Well, that explained the bad results from the ABR. So, her ENT removed the blockage, and the granuloma and after it healed, he put in another tube. And I went back to thinking that her hearing was just fine on her right side.

However, today It was pretty obvious that she was displaying signs that hearing was an issue.

Michele said that Harlie is so smart that maybe she's been getting by using other ways to figure things out - other than hearing, I mean. And she does understand sign language when she looks at you. And the results of this evaluation today made me really look at things in a new light. I think she hears the phone ringing. But then when we got home today, she didn't look when the phone rang. It could be that she doesn't care because she's not going to answer it, or talk on it. But I know that I've seen her look at her monitor when it beeps.

Michele also asked her, "Which boy is taking a bath?" Harlie saw her sign bath and immediately pointed at the right picture. She also asked her "Which boy is running?" She didn't get that one right. But, she doesn't run herself. Could that have affected if she knows what it is? Have I ever made a point to teach her what running is? Am I supposed to? I didn't have to "teach" Murphy that. I bet I'm going to over-think this.

I've just always thought she was ignoring me. But, now looking back, if she doesn't hear well, that might explain some things. In preschool, she hasn't wanted to participate in circle time. If they are talking about the day, or reading a book, and she can't hear them very well, of course she's not going to be interested.

And if I'm scolding her for something, or trying to get her to do something she doesn't want to do, she will NOT look at me to avoid my signing. It is VERY frustrating. And Michele said that children who can't hear will purposefully avoid watching signs. Which leads us to a behavior problem that I have NO idea how to address.

However, to a child with language problems, asking them a question can be very stressful. It's just not the same as asking a typically developing child a question. Language does not come easy to them. Tonight for example... I told Harlie to pick a book and I would read it. She brought me one and I asked her (while signing) "Do you want me to read this book?" I want her to nod her head or sign yes. She won't do it. She doesn't respond at all. Could it be that she doesn't understand she's supposed to answer? When I ask her if she needs to go potty, she'll shake her head no. So, I think she understands a question. Could it be that she's thinking, "um, yes mommy, duh, you told me to pick a book and you would read it." What is going on in that mind of hers?!?!?!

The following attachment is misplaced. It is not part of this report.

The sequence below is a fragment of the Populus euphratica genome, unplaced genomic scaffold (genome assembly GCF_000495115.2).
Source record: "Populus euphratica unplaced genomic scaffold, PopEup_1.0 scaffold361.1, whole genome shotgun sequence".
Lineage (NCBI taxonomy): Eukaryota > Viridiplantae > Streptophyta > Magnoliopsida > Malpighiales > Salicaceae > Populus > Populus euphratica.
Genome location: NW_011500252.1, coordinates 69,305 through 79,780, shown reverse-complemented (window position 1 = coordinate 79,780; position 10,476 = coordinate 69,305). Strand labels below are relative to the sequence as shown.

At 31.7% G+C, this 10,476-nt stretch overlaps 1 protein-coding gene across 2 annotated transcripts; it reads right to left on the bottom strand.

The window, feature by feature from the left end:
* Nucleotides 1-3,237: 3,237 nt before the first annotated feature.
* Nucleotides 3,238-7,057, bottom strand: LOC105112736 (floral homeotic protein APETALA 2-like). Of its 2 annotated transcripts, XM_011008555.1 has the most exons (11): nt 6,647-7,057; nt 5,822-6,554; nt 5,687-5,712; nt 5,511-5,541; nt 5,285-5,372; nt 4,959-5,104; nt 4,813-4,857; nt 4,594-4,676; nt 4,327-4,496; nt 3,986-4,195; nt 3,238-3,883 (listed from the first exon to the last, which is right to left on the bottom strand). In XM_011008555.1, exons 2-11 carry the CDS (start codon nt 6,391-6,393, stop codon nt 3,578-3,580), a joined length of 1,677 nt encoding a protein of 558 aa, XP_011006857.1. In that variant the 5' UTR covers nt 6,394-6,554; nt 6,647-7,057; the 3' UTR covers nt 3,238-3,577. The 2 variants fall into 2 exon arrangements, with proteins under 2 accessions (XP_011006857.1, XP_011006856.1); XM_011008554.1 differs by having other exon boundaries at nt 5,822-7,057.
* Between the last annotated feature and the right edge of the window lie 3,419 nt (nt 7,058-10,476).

The bottom line is that she needs to be tested soon. Very soon. We need to properly address whatever is going on. I also need to contact her ENT and see if he can look in her ear to see if there's a blockage. That is my hope.

Overall, today was a difficult day. It is very hard to see your child not answer questions correctly. And basic stuff that she should know. And it is very scary to think that this is another thing that we have to address now. Which means more appointments, more tests, more results, more learning and possibly more action. And I can't help but think that it's my fault that she doesn't know more. Should I have done more? Done something differently? But how? Seriously! How can/could I do more?? And it's so overwhelming. And hard. So, so hard to have a child with so many challenges. Indescribably hard. Murphy and Cooper just do things naturally. And the learning just happens. I don't have to think about it. I don't have to ask professionals for help and advice all the time.